KALINARY? | Sorry, nobody needs me making an attempt at a Kalninda-Cary couple name. (One may already exist somewhere in the world, but I try to avoid stamping my passport for that destination.) Anyhow, after a quiet and awkward round of cocktails in which Kalinda has the audacity to coo, “If you wanna get me to talk, just say ‘Talk.’ Don’t play games,” we finally see these hotties under the sheets together. (“Everybody on TV’s linens” > “Yours and my linens,” no?) Kalinda presses for info in the middle of the intimacy — of course! — and comes away thinking Cary was lying when he met with Diane and Will and warned them their phones might be tapped, too. Is love-lust messing with her street smarts? It’s not as steamy as the lonnnnnng wait Cary-Kalinda shippers have been waiting for, but I digress…

ALL THAT, PLUS A SUBTLE JAB AT EMMY’S PRIORITIZATION OF CABLE SHOWS OVER NETWORK FARE? | The episode begins with a jolt of “Am I on the right channel?” Yes, you are, but it’s just that The Good Wife is doing a spoof on cable’s vaunted place in the TV heirarchy, via a faux trailer for AMC’s Darkness at Noon. The dialogue here is hilariously awful.  “There are lines and then there are lines.” “You make your own lines.” “You can’t cross the line and act like you didn’t cross the line.” With Grace transfixed by what’s happening on screen, it’s no wonder Alicia needs a refill on her vino, no?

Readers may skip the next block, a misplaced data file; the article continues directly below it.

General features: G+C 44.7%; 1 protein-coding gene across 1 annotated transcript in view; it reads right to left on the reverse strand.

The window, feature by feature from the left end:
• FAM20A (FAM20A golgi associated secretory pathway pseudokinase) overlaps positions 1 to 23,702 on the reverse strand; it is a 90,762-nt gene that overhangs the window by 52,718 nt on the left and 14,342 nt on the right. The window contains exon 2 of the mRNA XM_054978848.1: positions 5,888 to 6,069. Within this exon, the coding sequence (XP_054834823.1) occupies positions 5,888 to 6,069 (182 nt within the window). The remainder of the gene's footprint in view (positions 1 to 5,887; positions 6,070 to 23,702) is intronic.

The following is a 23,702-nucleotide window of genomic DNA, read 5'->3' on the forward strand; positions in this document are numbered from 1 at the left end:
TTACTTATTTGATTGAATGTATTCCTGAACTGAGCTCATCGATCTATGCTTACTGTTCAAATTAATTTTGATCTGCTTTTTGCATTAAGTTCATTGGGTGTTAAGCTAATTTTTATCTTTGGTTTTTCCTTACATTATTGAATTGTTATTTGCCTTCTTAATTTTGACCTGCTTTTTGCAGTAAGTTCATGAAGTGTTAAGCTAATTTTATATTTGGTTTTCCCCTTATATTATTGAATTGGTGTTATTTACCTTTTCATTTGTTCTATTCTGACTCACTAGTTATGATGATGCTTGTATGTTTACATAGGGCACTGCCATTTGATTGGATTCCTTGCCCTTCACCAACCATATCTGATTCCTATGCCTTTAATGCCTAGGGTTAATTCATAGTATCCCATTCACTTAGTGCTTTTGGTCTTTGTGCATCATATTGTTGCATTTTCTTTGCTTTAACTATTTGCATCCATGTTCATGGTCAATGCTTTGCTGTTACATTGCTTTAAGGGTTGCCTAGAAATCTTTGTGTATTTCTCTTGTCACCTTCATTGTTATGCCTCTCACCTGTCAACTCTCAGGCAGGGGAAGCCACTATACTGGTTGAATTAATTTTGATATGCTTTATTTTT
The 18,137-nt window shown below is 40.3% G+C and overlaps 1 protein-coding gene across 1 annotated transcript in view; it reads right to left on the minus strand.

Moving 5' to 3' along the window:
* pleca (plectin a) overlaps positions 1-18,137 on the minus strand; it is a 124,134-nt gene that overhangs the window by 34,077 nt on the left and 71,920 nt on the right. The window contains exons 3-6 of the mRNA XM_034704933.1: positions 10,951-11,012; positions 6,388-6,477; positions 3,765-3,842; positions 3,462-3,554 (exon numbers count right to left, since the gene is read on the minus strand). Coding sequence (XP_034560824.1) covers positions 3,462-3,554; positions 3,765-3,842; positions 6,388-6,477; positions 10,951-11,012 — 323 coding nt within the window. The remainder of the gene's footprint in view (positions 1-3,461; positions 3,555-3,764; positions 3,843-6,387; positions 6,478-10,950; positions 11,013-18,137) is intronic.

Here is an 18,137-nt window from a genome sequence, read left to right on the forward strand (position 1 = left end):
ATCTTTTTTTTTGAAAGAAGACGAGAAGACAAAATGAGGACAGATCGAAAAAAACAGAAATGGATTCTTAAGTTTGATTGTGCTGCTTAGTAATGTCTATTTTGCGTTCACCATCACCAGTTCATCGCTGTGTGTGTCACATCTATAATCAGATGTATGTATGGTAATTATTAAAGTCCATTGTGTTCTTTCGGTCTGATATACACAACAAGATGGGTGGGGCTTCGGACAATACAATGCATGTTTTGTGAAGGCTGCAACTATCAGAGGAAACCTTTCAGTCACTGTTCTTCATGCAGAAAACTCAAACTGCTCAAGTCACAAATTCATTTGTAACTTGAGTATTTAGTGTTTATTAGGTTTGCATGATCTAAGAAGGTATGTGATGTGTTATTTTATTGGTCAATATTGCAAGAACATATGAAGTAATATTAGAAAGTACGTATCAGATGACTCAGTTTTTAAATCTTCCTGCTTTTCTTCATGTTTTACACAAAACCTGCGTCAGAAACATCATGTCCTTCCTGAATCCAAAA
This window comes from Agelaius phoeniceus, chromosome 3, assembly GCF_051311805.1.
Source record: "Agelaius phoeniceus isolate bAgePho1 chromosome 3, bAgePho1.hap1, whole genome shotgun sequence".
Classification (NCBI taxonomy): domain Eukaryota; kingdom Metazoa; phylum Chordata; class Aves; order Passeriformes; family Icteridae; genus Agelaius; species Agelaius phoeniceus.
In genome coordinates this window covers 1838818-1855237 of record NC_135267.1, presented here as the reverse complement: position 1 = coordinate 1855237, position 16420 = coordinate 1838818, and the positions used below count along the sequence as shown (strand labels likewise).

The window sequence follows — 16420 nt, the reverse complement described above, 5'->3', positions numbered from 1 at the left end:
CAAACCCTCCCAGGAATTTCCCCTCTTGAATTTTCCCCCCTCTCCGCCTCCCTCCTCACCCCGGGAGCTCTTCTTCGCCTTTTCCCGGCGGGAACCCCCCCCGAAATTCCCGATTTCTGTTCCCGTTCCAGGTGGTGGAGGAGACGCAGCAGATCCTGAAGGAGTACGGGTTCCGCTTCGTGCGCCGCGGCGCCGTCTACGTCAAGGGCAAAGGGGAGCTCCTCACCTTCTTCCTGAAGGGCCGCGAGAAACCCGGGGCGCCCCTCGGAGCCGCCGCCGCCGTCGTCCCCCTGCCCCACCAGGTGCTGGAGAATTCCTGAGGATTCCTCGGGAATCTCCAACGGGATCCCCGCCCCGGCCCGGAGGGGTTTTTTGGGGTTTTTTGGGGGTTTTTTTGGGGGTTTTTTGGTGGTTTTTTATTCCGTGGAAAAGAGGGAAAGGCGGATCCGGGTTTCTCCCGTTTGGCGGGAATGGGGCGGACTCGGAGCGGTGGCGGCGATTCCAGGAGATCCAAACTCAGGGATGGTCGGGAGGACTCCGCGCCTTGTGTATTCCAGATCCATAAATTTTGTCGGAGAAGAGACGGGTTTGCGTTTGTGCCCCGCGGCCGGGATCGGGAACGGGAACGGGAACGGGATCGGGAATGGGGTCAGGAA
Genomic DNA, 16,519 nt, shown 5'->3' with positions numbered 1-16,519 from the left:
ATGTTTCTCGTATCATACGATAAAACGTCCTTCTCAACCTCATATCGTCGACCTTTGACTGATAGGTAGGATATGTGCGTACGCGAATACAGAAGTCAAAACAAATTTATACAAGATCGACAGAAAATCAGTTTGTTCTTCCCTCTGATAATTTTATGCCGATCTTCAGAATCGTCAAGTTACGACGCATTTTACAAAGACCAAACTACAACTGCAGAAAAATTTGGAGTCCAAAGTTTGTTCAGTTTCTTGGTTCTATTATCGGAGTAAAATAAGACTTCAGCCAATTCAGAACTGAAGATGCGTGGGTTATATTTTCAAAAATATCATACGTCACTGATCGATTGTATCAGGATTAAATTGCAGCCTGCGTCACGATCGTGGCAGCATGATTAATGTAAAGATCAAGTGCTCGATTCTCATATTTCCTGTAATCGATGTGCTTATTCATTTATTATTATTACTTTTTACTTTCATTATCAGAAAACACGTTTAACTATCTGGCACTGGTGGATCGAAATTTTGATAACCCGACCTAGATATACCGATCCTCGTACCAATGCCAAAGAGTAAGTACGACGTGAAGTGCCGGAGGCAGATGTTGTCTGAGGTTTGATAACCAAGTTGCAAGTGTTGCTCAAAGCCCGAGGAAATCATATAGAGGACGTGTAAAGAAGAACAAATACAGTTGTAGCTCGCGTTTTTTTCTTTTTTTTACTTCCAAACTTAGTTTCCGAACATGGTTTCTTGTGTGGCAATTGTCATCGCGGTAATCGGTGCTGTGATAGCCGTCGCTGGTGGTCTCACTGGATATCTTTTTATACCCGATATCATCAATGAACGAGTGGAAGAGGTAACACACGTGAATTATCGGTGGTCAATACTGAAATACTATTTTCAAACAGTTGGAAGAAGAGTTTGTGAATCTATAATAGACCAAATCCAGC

TWO QUOTES I’VE GOT TO MENTION…
“I think Will and Diane end up getting it on.” –One of the NSA agents listening in on our principal players’ calls, making a massive miscalculation

“That was almost Will-like.”
“Thank you, Diane.”
Alicia and Cary, discussing a vicious bit of legal strategy he concocted

With that, I pass the mic to you. What did you think of The Good Wife‘s return? Grade the hour in our poll below, then expand on your thoughts in the comments!